Eight killed in China as hijacked bus crashes into pedestrians
© Bing Maps © 2018/MicrosoftEight people were killed and 22 injured after a hijacked bus crashed into pedestrians in east China's Fujian province on Tuesday afternoon, state media reported.
A hijacker carrying a knife has been detained and is being investigated by local police, state television CGTN said.
The incident happened at about 3:20 p.m. in the city of Longyan, the local Minxi Ribao newspaper reported. A policeman was among those confirmed dead.
In a video posted by Duowei news, a Chinese media outlet based in the US, several injured people were shown lying on the street near a crashed bus, its front badly damaged.
It also showed police wrestling a person to the ground.
Blood could also be seen on the steps of the bus, which had been stopped in the middle of a road.
State-run news agency Xinhua reported the suspect was a 48-year-old local man surnamed Qiu. He had allegedly attacked a female passenger before taking control of the bus, Duowei reported.
Police said that on the day of the attack the suspect had quarreled with a local official who had visited his home, adding that the pair had a long history of conflict, according to the Xinhua report.
The 22 wounded in the attack were taken to local hospitals, with one person being treated for "serious injuries," Xinhua said.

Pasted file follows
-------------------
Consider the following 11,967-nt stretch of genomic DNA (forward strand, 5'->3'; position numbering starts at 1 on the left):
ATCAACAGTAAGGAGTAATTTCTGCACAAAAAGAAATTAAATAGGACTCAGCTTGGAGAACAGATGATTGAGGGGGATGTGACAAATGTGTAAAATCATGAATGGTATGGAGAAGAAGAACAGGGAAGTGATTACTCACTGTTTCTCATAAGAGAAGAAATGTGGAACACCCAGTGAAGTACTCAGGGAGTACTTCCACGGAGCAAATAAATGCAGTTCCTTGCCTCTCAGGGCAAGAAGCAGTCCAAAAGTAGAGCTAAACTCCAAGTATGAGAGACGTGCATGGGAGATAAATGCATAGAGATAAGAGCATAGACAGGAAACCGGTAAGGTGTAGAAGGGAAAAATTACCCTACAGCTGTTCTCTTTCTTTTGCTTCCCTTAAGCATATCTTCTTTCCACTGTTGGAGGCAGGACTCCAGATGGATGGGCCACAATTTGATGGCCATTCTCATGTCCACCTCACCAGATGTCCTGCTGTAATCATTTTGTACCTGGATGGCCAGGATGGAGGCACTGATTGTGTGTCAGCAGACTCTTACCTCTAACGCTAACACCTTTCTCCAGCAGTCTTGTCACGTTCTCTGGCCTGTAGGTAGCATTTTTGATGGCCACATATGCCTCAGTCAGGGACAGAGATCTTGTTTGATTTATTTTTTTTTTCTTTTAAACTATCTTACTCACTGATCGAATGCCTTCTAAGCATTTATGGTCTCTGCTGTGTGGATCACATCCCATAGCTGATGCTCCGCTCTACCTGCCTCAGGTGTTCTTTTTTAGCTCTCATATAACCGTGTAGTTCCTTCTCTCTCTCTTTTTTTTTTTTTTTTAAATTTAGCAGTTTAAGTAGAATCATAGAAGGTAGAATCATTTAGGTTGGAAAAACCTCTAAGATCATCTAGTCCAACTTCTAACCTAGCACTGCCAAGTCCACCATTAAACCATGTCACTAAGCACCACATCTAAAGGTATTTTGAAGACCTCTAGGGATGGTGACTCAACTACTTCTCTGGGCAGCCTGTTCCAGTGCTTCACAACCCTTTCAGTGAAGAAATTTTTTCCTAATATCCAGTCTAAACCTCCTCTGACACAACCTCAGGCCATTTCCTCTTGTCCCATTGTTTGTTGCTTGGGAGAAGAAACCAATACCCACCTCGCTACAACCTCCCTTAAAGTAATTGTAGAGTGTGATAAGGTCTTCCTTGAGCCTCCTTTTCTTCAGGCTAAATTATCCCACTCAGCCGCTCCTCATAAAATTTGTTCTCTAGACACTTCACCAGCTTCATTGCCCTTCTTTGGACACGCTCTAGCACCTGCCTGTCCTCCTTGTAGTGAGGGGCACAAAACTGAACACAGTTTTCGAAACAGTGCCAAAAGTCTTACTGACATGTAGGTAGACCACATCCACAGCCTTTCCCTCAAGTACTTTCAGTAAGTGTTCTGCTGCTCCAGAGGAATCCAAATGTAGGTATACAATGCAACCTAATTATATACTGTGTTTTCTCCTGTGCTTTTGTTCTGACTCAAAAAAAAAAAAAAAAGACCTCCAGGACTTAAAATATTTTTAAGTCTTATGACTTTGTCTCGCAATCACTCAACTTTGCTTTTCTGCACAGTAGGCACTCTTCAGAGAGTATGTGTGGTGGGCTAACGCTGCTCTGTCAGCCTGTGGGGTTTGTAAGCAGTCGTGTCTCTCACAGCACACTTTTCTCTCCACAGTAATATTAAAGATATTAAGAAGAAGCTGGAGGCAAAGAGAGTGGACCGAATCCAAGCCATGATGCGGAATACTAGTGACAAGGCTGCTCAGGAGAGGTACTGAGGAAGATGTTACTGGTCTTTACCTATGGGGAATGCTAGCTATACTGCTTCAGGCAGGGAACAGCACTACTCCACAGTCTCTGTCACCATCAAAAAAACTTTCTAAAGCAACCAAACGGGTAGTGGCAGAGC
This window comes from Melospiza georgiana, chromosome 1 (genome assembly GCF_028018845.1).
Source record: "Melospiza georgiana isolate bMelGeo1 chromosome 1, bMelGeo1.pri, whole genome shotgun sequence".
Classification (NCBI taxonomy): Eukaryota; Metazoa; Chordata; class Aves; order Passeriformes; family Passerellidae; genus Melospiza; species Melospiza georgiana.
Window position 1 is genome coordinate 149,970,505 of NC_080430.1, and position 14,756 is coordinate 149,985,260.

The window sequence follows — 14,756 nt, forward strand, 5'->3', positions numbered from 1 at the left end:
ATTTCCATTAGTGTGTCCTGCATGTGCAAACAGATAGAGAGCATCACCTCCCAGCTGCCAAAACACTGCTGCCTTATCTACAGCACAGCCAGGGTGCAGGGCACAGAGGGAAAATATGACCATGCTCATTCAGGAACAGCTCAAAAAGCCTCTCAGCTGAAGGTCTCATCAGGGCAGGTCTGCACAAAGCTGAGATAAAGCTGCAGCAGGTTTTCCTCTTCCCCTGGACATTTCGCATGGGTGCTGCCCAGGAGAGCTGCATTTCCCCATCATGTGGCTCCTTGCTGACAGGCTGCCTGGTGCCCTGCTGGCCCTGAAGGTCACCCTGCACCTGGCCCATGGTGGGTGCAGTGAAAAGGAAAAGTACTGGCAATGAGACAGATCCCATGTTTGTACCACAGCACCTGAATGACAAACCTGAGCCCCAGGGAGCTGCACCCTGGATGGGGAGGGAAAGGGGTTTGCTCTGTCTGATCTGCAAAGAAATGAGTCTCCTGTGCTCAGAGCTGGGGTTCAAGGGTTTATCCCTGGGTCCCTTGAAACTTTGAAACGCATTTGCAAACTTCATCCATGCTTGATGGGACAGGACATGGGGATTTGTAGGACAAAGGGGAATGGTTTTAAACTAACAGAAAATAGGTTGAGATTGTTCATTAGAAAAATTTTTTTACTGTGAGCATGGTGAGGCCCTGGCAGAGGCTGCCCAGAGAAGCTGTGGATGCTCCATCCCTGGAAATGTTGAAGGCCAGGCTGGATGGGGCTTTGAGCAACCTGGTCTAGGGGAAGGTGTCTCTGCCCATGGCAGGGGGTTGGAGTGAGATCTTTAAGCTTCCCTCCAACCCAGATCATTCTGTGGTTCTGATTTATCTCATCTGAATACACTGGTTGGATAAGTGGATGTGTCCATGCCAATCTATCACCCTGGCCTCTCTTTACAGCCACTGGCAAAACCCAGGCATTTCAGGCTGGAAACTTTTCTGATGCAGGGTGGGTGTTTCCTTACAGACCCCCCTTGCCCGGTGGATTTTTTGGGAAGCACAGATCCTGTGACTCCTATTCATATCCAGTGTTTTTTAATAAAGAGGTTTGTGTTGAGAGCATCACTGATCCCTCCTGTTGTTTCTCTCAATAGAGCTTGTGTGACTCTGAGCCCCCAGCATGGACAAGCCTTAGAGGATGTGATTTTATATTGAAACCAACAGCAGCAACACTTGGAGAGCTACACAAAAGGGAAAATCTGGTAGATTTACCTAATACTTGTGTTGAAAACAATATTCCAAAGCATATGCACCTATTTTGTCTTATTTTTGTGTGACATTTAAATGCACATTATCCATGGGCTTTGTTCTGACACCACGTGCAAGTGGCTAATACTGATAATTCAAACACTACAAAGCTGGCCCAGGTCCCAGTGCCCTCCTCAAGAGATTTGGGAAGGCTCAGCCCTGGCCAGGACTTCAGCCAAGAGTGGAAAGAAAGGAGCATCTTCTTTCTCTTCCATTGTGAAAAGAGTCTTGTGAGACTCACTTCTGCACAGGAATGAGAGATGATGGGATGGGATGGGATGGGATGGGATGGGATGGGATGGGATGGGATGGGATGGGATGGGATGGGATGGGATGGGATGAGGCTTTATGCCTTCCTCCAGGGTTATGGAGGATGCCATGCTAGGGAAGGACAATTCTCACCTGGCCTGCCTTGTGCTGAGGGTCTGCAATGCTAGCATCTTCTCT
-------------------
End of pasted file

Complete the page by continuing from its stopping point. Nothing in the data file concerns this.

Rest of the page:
Longyan public security bureau declined to comment when contacted by AFP.
Spate of attacks
China has suffered a spate of similar incidents this year.
In late November, a car ploughed into a group of children crossing a street in front of an elementary school in the northeastern Liaoning province, killing five people and injuring at least 19.
The driver said he "chose his victims at random" and had reportedly been contemplating suicide due to domestic troubles before the tragedy occurred.
In October, three people were killed when a man fleeing after committing a stabbing drove into a crowd and attacked onlookers in the eastern province of Zhejiang.
The month before, a man ploughed a truck into a crowd in Hunan province and went on a rampage, attacking onlookers with knives and a shovel. Eleven died and 44 were injured.
Grisly car accidents are common in China, where transportation authorities have struggled to uphold safety regulations, which are often flouted or go unenforced.
According to authorities, 58,000 people were killed in accidents across the country in 2015 alone.
Last month, at least 13 people died when a bus plunged off a bridge in Chongqing municipality, after the driver got into a fist fight with a passenger who had missed her bus stop.
Search and rescue teams dispatched more than 70 boats, as well as a team of scuba divers and underwater robots, to find the wreckage and retrieve bodies from the water.
Violent crime has also been on the rise in recent decades as the gap between rich and poor has widened rapidly.
Studies also show a rise in the prevalence of mental disorders, some of them linked to stress as the pace of life becomes faster and support systems wither.